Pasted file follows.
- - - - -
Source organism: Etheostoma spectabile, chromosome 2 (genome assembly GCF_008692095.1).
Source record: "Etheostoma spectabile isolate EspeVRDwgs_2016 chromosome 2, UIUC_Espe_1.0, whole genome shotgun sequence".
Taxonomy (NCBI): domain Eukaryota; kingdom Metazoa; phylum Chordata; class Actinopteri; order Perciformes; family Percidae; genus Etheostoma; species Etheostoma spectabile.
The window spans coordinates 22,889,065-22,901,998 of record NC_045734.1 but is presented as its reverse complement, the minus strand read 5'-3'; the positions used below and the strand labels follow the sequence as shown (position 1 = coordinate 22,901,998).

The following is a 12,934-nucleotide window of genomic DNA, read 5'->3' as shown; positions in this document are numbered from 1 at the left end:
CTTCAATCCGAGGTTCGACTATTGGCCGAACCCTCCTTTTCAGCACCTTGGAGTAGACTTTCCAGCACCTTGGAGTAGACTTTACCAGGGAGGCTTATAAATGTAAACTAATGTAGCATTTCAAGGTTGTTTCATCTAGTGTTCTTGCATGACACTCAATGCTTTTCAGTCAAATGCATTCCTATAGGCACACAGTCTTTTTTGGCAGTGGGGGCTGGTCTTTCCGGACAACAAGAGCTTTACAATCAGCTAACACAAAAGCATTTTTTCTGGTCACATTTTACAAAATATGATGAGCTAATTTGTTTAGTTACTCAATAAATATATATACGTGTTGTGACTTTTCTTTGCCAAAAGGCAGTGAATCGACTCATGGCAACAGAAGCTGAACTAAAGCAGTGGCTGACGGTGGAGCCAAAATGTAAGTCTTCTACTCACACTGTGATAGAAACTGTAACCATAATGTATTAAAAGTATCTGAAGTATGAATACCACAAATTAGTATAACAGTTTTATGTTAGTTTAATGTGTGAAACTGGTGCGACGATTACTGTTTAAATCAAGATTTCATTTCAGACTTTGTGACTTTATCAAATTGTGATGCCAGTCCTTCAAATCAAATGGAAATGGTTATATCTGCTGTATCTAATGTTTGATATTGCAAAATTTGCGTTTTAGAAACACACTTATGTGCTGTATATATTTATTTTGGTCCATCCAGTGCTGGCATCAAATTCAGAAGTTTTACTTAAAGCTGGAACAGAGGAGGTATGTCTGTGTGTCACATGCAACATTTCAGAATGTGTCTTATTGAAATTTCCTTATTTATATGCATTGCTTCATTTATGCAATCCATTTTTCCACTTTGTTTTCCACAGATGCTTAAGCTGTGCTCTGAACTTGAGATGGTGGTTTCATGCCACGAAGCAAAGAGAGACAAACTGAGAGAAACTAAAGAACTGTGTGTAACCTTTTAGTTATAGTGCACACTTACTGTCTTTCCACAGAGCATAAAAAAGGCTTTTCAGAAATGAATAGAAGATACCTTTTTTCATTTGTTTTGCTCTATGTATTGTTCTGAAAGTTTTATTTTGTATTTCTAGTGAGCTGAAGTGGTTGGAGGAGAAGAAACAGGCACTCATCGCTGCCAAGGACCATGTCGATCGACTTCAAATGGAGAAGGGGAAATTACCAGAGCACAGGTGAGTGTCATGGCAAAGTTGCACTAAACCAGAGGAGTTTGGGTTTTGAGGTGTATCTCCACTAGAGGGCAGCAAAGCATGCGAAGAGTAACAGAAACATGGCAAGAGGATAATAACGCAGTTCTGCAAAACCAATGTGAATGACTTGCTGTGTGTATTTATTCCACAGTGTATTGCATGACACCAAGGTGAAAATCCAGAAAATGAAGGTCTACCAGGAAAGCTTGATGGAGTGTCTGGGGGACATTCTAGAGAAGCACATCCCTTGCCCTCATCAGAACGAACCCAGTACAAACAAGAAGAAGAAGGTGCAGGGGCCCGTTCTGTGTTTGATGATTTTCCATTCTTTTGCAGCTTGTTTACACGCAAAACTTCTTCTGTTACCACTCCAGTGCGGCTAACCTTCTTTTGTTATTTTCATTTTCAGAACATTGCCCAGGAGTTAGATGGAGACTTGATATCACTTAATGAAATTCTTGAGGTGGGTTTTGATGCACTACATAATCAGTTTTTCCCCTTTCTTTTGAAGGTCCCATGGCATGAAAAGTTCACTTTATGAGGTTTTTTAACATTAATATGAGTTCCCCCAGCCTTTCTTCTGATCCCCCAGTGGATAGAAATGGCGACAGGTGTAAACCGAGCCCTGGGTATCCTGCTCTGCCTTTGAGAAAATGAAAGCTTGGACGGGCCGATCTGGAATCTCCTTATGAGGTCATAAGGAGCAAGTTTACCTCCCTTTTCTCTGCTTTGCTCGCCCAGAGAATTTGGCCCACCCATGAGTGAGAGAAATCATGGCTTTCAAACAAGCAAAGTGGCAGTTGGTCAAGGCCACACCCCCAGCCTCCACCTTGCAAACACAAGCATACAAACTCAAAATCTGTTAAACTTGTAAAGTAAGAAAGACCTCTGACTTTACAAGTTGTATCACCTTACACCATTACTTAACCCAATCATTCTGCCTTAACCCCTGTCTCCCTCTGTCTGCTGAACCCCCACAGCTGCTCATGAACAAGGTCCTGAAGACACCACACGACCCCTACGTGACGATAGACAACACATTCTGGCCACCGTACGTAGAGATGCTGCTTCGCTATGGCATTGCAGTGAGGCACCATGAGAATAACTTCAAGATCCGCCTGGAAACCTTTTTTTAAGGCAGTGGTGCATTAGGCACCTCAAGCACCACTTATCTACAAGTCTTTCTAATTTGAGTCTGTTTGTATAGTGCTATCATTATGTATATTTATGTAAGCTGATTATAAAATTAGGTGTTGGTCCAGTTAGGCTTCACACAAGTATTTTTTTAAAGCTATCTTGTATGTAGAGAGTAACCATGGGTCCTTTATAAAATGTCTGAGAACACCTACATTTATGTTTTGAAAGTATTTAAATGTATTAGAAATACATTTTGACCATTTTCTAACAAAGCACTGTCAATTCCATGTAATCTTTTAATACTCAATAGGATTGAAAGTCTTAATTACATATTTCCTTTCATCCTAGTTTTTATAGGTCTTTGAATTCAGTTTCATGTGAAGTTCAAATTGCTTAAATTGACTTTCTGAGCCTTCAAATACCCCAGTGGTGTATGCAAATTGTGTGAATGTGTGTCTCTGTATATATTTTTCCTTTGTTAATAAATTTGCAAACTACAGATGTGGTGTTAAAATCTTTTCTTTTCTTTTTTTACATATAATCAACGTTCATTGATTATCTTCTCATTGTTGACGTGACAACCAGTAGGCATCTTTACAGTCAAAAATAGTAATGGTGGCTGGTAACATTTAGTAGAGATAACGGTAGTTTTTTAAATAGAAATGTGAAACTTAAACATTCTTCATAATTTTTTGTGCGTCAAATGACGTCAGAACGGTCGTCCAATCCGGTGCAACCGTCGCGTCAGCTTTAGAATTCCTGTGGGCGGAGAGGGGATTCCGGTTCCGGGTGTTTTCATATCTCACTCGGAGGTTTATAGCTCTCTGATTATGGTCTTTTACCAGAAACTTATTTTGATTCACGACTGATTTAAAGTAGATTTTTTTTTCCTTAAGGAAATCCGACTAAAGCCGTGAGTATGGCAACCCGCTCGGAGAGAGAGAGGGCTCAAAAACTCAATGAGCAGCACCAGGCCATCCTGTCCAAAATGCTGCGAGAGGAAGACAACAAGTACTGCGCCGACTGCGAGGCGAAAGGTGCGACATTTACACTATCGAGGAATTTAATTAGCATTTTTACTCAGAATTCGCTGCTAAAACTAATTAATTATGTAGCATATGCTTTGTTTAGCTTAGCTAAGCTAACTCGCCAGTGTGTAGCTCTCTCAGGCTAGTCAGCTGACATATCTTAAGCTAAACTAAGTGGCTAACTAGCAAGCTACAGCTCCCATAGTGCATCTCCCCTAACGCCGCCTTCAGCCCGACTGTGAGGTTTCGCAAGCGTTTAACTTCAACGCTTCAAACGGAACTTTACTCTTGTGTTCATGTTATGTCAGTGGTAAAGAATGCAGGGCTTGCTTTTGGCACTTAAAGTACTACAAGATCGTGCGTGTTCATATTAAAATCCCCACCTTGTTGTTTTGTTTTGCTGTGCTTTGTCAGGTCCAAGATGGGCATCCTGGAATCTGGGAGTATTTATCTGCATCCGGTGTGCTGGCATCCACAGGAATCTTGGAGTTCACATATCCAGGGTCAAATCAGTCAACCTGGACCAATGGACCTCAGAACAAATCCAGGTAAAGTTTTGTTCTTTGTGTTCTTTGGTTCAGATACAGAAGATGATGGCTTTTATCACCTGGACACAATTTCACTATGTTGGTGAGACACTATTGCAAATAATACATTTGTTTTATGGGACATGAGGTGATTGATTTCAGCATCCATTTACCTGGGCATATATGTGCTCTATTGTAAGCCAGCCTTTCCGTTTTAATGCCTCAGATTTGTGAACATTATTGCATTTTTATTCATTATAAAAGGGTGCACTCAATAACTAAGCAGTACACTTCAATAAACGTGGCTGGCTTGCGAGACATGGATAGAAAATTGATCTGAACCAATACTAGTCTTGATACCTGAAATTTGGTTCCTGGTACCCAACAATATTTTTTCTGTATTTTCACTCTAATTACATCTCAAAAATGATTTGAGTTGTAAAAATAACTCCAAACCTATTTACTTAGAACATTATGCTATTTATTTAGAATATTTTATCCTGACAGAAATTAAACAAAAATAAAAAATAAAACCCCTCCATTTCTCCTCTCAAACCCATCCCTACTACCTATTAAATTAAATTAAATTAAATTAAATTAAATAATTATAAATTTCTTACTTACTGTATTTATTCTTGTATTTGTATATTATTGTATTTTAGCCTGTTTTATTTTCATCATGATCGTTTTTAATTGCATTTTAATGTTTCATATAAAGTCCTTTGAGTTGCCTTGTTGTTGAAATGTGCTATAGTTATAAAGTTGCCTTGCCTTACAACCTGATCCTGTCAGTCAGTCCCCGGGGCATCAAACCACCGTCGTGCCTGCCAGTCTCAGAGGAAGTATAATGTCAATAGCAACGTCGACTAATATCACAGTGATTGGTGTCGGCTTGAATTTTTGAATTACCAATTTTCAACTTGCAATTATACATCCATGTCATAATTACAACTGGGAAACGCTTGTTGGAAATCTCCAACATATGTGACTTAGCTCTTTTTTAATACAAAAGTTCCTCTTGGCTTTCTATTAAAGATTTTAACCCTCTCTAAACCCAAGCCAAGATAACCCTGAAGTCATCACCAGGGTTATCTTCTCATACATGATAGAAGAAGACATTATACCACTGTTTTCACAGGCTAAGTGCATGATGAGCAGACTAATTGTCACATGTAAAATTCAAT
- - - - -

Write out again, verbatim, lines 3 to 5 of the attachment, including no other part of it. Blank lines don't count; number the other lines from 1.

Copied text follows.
Taxonomy (NCBI): domain Eukaryota; kingdom Metazoa; phylum Chordata; class Actinopteri; order Perciformes; family Percidae; genus Etheostoma; species Etheostoma spectabile.
The window spans coordinates 22,889,065-22,901,998 of record NC_045734.1 but is presented as its reverse complement, the minus strand read 5'-3'; the positions used below and the strand labels follow the sequence as shown (position 1 = coordinate 22,901,998).

The following is a 12,934-nucleotide window of genomic DNA, read 5'->3' as shown; positions in this document are numbered from 1 at the left end: